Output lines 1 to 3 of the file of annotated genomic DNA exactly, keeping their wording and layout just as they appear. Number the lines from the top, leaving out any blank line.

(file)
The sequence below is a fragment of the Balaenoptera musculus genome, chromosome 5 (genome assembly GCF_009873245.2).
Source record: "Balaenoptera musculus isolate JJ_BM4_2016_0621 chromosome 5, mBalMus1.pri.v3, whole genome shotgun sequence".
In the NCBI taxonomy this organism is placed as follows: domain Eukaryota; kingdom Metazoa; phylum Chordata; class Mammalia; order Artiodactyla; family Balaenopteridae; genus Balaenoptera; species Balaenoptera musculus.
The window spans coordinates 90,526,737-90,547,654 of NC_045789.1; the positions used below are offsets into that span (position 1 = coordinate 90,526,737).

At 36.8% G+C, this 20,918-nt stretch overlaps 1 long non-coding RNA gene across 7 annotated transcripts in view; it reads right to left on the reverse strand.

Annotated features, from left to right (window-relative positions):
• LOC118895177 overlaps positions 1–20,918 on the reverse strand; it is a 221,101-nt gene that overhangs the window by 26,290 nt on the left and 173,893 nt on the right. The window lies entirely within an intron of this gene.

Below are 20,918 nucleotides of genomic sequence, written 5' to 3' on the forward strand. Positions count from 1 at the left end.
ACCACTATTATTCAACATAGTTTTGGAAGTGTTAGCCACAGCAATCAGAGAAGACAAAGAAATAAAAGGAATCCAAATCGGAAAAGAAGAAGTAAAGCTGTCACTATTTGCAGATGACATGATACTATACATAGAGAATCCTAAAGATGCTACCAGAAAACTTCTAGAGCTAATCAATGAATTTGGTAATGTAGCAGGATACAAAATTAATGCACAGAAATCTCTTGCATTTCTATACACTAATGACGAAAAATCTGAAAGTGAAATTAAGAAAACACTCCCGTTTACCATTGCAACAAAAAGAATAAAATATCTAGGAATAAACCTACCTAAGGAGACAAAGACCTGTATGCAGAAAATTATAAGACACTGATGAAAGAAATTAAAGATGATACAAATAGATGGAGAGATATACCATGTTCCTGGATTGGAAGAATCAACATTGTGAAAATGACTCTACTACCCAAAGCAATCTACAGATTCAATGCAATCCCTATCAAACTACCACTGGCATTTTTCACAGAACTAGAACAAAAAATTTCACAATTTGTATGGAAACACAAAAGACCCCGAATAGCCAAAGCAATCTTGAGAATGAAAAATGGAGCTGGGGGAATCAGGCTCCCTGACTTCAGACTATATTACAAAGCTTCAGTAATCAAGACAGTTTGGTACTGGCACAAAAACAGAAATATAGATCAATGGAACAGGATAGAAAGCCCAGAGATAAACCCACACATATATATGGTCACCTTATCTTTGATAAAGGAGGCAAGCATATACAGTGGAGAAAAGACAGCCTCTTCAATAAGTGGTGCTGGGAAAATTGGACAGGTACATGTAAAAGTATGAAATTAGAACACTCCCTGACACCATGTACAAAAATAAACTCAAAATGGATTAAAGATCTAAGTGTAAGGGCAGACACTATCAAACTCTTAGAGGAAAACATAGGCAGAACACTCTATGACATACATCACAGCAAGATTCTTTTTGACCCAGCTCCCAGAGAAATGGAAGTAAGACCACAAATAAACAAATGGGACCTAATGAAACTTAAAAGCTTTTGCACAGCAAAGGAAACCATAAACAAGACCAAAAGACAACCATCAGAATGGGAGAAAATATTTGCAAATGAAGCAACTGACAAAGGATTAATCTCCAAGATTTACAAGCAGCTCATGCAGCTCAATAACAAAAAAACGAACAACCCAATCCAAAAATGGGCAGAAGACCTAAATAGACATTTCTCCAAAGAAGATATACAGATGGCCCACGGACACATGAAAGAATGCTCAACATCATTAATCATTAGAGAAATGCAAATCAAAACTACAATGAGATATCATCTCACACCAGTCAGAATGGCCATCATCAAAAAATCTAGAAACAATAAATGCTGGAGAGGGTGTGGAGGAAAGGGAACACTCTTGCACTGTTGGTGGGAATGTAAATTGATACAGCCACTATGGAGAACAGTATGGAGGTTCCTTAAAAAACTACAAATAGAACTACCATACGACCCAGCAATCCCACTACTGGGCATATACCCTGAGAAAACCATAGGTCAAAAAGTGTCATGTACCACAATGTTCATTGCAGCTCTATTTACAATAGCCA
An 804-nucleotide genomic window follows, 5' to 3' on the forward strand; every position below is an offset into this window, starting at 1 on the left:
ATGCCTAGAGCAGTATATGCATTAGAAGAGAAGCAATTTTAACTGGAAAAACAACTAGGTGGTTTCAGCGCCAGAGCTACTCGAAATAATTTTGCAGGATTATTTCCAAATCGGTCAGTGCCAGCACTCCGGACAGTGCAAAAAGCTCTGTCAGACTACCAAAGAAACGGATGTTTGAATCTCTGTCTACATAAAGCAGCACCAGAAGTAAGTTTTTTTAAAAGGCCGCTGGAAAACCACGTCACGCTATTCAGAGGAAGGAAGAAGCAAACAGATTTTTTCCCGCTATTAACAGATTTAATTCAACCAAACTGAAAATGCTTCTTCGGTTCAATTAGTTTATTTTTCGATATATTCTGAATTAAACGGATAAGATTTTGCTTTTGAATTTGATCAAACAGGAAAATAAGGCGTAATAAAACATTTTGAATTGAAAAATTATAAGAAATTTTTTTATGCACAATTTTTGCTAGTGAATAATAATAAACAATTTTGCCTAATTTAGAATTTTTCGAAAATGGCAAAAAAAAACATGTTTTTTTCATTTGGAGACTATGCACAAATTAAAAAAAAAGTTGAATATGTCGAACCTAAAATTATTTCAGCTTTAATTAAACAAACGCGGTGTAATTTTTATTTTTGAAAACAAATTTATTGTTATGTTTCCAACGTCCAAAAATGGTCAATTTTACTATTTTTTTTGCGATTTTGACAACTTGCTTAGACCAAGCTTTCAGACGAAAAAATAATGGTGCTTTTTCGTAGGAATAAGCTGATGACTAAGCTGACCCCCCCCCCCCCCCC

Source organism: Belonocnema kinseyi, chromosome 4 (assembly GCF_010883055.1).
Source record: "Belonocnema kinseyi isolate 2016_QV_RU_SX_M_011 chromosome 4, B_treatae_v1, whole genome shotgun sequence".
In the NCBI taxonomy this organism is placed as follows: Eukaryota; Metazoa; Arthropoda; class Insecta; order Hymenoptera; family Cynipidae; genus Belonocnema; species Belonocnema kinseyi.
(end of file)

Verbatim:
The sequence below is a fragment of the Balaenoptera musculus genome, chromosome 5 (genome assembly GCF_009873245.2).
Source record: "Balaenoptera musculus isolate JJ_BM4_2016_0621 chromosome 5, mBalMus1.pri.v3, whole genome shotgun sequence".
In the NCBI taxonomy this organism is placed as follows: domain Eukaryota; kingdom Metazoa; phylum Chordata; class Mammalia; order Artiodactyla; family Balaenopteridae; genus Balaenoptera; species Balaenoptera musculus.